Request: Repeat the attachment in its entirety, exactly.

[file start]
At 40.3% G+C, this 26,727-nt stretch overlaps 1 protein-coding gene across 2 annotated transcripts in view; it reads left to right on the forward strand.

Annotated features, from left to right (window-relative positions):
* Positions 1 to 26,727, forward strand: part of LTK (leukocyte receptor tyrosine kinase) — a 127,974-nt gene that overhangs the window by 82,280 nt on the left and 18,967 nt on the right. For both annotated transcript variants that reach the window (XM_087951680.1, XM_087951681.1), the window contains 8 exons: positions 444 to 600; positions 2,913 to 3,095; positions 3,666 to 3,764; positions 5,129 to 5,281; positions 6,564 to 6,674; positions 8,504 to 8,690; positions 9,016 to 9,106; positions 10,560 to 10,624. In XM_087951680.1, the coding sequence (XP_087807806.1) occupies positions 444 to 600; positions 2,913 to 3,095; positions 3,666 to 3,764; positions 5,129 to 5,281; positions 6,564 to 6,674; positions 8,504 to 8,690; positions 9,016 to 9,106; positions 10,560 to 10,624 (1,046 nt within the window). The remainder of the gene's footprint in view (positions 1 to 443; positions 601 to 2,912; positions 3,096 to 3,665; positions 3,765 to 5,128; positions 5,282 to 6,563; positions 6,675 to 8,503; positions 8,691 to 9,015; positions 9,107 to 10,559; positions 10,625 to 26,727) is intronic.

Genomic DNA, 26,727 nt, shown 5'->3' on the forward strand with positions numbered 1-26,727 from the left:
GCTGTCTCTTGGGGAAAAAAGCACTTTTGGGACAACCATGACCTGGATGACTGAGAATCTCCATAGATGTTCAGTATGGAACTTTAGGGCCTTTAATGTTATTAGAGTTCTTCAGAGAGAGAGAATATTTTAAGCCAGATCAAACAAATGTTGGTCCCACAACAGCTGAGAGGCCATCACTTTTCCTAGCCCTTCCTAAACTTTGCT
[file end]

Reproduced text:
At 40.3% G+C, this 26,727-nt stretch overlaps 1 protein-coding gene across 2 annotated transcripts in view; it reads left to right on the forward strand.

Annotated features, from left to right (window-relative positions):
* Positions 1 to 26,727, forward strand: part of LTK (leukocyte receptor tyrosine kinase) — a 127,974-nt gene that overhangs the window by 82,280 nt on the left and 18,967 nt on the right. For both annotated transcript variants that reach the window (XM_087951680.1, XM_087951681.1), the window contains 8 exons: positions 444 to 600; positions 2,913 to 3,095; positions 3,666 to 3,764; positions 5,129 to 5,281; positions 6,564 to 6,674; positions 8,504 to 8,690; positions 9,016 to 9,106; positions 10,560 to 10,624. In XM_087951680.1, the coding sequence (XP_087807806.1) occupies positions 444 to 600; positions 2,913 to 3,095; positions 3,666 to 3,764; positions 5,129 to 5,281; positions 6,564 to 6,674; positions 8,504 to 8,690; positions 9,016 to 9,106; positions 10,560 to 10,624 (1,046 nt within the window). The remainder of the gene's footprint in view (positions 1 to 443; positions 601 to 2,912; positions 3,096 to 3,665; positions 3,765 to 5,128; positions 5,282 to 6,563; positions 6,675 to 8,503; positions 8,691 to 9,015; positions 9,107 to 10,559; positions 10,625 to 26,727) is intronic.

Genomic DNA, 26,727 nt, shown 5'->3' on the forward strand with positions numbered 1-26,727 from the left:
GCTGTCTCTTGGGGAAAAAAGCACTTTTGGGACAACCATGACCTGGATGACTGAGAATCTCCATAGATGTTCAGTATGGAACTTTAGGGCCTTTAATGTTATTAGAGTTCTTCAGAGAGAGAGAATATTTTAAGCCAGATCAAACAAATGTTGGTCCCACAACAGCTGAGAGGCCATCACTTTTCCTAGCCCTTCCTAAACTTTGCT